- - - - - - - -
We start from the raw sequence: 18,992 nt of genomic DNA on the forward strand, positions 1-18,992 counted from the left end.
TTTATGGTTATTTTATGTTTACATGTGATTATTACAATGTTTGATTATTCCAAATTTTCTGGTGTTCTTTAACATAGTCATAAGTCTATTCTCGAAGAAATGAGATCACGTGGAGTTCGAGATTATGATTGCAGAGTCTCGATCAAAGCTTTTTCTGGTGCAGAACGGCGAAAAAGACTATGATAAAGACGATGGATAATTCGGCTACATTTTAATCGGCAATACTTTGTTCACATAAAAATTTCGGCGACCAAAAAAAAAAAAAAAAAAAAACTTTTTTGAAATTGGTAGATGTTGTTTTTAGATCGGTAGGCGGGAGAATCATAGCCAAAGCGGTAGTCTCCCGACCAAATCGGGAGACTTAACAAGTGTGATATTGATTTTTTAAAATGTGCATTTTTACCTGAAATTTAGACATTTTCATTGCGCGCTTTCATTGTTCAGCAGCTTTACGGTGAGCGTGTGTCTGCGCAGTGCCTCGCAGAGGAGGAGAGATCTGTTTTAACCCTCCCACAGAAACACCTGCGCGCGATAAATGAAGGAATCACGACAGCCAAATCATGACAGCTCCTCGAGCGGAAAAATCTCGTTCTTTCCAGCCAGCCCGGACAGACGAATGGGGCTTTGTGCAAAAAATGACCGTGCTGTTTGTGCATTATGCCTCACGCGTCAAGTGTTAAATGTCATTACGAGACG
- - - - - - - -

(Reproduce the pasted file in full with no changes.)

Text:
We start from the raw sequence: 18,992 nt of genomic DNA on the forward strand, positions 1-18,992 counted from the left end.
TTTATGGTTATTTTATGTTTACATGTGATTATTACAATGTTTGATTATTCCAAATTTTCTGGTGTTCTTTAACATAGTCATAAGTCTATTCTCGAAGAAATGAGATCACGTGGAGTTCGAGATTATGATTGCAGAGTCTCGATCAAAGCTTTTTCTGGTGCAGAACGGCGAAAAAGACTATGATAAAGACGATGGATAATTCGGCTACATTTTAATCGGCAATACTTTGTTCACATAAAAATTTCGGCGACCAAAAAAAAAAAAAAAAAAAAACTTTTTTGAAATTGGTAGATGTTGTTTTTAGATCGGTAGGCGGGAGAATCATAGCCAAAGCGGTAGTCTCCCGACCAAATCGGGAGACTTAACAAGTGTGATATTGATTTTTTAAAATGTGCATTTTTACCTGAAATTTAGACATTTTCATTGCGCGCTTTCATTGTTCAGCAGCTTTACGGTGAGCGTGTGTCTGCGCAGTGCCTCGCAGAGGAGGAGAGATCTGTTTTAACCCTCCCACAGAAACACCTGCGCGCGATAAATGAAGGAATCACGACAGCCAAATCATGACAGCTCCTCGAGCGGAAAAATCTCGTTCTTTCCAGCCAGCCCGGACAGACGAATGGGGCTTTGTGCAAAAAATGACCGTGCTGTTTGTGCATTATGCCTCACGCGTCAAGTGTTAAATGTCATTACGAGACG